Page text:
As to costs, an Allen and Overy study revealed that average claimant costs amount to USD 6,019,000 and average tribunal costs to USD 933,000.[7] If an SME with an annual turnover not exceeding EUR 50 million would have to spend over 12% of their turnover to bring a claim against their host State, the result is evident. The business is highly unlikely to survive. Of course, the enterprise could have recourse to third party funding, which has its own advantages and disadvantages.[8]

3           The Commission’s approach

The European Commission decided to attempt to address these concerns by including three provisions into their new Free Trade Agreements with Singapore, Canada and Vietnam that open the doors for SMEs to reduce time and costs.

3.1         Videoconferences

First, the agreements concluded with Singapore, Canada and Vietnam propose to the disputing parties to hold the consultations through videoconference or other means, where appropriate, such as in the case where the claimant is a small or medium-sized enterprise.[9] This is not a novelty as it is common practice to hold consultations, pre-hearing procedural meetings etc. through teleconference or videoconference. It is important to ensure that the technical aspects are dealt with before starting such a conference. Some authors see this as an argument for the requirement of an institution to administer the dispute.[10]

3.2         Sole Member Tribunals

Second, pursuant to the text of the agreements the SME may request for the case to be heard by a Sole Member of the Tribunal.[11] The Claimant shall make this request before the constitution of the division of the Tribunal (CETA) or should make the request at the same time as the filing of the claim (Vietnam & Singapore). However, there is no need for the dispute resolution body to accept this request. Neither must the Respondent accept this request. All three FTAs stipulate that the “respondent shall give sympathetic consideration” to the request. Yet, what happens if the respondent does not accept a Sole Member Tribunal?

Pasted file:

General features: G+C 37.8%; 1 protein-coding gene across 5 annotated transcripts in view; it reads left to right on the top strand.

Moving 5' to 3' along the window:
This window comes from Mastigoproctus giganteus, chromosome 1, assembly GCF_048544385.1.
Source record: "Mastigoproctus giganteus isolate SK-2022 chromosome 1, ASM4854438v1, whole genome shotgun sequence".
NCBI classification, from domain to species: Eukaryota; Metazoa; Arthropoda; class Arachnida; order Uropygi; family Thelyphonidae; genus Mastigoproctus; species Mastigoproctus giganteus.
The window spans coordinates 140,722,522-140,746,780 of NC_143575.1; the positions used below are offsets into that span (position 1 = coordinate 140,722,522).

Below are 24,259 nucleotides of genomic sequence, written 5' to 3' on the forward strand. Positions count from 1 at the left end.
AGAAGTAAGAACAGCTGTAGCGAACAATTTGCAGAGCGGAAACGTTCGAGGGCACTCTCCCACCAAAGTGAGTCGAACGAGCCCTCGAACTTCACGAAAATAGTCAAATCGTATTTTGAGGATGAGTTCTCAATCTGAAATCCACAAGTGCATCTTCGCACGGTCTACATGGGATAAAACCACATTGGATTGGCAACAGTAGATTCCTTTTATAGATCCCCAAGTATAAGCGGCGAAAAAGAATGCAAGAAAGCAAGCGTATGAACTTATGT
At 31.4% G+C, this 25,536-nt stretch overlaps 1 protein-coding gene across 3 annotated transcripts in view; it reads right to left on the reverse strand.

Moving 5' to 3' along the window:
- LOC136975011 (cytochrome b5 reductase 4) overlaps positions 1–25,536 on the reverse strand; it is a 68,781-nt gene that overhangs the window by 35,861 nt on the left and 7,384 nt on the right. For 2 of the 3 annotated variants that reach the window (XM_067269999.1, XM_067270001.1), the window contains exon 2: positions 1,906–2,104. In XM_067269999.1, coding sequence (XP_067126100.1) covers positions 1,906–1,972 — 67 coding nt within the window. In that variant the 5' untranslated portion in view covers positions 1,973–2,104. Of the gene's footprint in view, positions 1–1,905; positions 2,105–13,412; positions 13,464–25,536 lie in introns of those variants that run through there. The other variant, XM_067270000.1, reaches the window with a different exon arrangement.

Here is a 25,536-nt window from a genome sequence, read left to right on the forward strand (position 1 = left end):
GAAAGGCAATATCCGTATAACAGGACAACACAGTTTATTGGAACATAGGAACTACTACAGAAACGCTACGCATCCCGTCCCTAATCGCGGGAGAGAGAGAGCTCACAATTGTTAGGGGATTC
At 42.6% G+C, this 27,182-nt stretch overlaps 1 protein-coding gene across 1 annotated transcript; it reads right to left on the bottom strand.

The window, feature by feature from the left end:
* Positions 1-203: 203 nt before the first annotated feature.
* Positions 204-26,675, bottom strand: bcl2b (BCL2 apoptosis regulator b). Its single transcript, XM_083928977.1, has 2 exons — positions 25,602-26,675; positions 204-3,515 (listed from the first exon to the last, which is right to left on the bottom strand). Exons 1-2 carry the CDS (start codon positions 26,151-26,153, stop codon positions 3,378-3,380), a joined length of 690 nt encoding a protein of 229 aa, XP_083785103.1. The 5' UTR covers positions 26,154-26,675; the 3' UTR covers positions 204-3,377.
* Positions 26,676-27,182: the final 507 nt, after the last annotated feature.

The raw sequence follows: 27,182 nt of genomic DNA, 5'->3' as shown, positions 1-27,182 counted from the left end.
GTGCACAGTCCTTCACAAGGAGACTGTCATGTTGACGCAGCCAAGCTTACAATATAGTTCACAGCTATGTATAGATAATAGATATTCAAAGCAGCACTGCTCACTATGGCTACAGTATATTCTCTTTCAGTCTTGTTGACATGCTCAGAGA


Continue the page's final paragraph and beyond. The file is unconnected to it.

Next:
The purpose of these provisions is to grant access to the dispute resolution body to SMEs that would not be able to have recourse to investor State dispute resolution under the current system. Hence, the relevant provisions, even if not expressly providing for a right of the SME to request for a Sole Member ICS division, should be interpreted in a favourable manner. The meaning of this term remains unclear and is not further defined in the agreements. Whereas many agreements provide for the possibility of the parties to agree to a sole arbitrator tribunal, the new generation FTAs simply ask the respondent State to give sympathetic consideration to a request from an SME. However, the language of the provision is not binding upon the State.

3.3         Supplemental Rules on Fees

A third provision contained in EUSIPA and EUVFTA hints that the Contracting Parties did indeed take into account the financial resources of a claimant, which is a natural person or an SME.[12] To this end, the Committee, a body established by the treaties comprised of State representatives, may adopt supplemental rules on fees taking into account the financial resources of an SME claimant. The text does not contain an obligation for such rules to be adopted but shows that the Contracting Parties did not forget about SMEs. It remains to be seen if and how such rules will be implemented. It would be desirable to decide on a fixed fee that does not discourage the small or medium sized businesses from bringing a claim.

4           Impact of the provisions